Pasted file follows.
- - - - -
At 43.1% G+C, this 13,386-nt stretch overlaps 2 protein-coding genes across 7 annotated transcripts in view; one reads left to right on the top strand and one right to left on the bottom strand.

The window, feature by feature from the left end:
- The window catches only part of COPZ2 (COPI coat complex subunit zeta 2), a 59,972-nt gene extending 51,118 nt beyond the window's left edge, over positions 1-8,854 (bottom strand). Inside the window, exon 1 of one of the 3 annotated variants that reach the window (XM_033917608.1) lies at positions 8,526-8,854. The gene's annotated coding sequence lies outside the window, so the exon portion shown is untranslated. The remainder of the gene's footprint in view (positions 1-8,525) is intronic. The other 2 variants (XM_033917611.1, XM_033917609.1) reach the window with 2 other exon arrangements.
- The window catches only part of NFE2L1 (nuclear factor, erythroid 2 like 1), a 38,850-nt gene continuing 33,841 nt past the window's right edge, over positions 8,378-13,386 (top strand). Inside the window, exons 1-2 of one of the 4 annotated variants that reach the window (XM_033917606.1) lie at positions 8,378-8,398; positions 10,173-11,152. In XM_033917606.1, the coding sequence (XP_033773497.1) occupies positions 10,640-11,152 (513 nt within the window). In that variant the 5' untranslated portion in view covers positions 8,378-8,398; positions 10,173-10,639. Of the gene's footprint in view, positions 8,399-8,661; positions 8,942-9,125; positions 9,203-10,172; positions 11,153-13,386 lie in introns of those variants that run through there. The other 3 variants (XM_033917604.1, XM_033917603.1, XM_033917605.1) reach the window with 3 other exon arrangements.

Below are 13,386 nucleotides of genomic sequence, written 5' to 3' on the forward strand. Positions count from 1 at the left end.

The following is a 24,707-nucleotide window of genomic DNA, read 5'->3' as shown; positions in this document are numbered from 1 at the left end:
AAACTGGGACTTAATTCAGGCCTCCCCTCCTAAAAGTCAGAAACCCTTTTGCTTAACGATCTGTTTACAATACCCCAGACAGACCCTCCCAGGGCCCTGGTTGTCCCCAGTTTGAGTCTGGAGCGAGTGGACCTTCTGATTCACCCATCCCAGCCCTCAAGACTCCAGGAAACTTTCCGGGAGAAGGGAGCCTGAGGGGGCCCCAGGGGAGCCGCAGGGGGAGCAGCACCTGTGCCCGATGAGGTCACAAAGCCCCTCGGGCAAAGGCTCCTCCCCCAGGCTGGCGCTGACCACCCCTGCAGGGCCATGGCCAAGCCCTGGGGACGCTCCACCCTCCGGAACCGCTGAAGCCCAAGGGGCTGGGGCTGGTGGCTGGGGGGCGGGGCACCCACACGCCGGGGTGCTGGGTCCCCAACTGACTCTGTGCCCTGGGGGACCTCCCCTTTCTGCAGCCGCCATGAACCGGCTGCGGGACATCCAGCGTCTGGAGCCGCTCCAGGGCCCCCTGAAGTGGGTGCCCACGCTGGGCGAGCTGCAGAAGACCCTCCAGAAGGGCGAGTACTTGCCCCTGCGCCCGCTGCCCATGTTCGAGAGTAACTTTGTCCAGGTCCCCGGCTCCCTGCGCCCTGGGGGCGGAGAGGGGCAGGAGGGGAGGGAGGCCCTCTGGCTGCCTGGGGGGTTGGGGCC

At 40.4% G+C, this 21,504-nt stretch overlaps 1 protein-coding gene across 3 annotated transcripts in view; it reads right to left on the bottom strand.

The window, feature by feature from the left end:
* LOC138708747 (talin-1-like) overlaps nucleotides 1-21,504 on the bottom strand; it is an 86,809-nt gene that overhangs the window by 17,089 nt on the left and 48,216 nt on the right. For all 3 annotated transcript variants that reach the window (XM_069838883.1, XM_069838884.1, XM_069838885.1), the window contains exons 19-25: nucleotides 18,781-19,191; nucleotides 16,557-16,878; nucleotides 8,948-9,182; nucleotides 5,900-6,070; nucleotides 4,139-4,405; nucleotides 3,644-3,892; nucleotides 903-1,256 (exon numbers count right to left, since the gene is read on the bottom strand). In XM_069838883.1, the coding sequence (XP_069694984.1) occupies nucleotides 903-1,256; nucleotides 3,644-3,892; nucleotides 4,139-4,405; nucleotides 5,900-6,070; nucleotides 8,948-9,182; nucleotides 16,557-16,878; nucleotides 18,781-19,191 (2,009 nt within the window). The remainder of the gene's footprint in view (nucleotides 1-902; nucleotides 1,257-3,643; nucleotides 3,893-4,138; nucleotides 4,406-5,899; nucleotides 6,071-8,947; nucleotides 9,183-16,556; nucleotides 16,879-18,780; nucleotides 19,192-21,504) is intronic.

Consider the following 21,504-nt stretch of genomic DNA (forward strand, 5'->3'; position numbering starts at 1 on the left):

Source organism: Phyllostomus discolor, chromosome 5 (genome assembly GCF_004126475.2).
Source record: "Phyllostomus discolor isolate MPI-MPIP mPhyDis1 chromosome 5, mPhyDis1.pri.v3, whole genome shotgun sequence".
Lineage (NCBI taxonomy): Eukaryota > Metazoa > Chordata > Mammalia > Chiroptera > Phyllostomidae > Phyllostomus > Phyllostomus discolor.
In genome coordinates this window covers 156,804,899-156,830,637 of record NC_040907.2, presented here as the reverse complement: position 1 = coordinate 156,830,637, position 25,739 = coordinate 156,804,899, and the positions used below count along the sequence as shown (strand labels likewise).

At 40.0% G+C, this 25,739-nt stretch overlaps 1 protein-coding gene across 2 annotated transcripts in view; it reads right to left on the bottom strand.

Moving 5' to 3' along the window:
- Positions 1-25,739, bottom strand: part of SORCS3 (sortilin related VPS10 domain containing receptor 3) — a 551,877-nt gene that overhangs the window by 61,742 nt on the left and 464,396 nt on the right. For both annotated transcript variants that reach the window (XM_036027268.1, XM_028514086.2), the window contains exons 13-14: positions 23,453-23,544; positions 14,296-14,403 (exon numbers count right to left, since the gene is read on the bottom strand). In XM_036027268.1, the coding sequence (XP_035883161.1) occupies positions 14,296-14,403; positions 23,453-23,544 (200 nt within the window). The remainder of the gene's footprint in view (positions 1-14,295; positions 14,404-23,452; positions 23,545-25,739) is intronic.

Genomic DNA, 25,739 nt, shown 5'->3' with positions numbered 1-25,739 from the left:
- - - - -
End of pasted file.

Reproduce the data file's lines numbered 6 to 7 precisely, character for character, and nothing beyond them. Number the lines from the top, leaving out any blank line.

The following is a 24,707-nucleotide window of genomic DNA, read 5'->3' as shown; positions in this document are numbered from 1 at the left end:
AAACTGGGACTTAATTCAGGCCTCCCCTCCTAAAAGTCAGAAACCCTTTTGCTTAACGATCTGTTTACAATACCCCAGACAGACCCTCCCAGGGCCCTGGTTGTCCCCAGTTTGAGTCTGGAGCGAGTGGACCTTCTGATTCACCCATCCCAGCCCTCAAGACTCCAGGAAACTTTCCGGGAGAAGGGAGCCTGAGGGGGCCCCAGGGGAGCCGCAGGGGGAGCAGCACCTGTGCCCGATGAGGTCACAAAGCCCCTCGGGCAAAGGCTCCTCCCCCAGGCTGGCGCTGACCACCCCTGCAGGGCCATGGCCAAGCCCTGGGGACGCTCCACCCTCCGGAACCGCTGAAGCCCAAGGGGCTGGGGCTGGTGGCTGGGGGGCGGGGCACCCACACGCCGGGGTGCTGGGTCCCCAACTGACTCTGTGCCCTGGGGGACCTCCCCTTTCTGCAGCCGCCATGAACCGGCTGCGGGACATCCAGCGTCTGGAGCCGCTCCAGGGCCCCCTGAAGTGGGTGCCCACGCTGGGCGAGCTGCAGAAGACCCTCCAGAAGGGCGAGTACTTGCCCCTGCGCCCGCTGCCCATGTTCGAGAGTAACTTTGTCCAGGTCCCCGGCTCCCTGCGCCCTGGGGGCGGAGAGGGGCAGGAGGGGAGGGAGGCCCTCTGGCTGCCTGGGGGGTTGGGGCC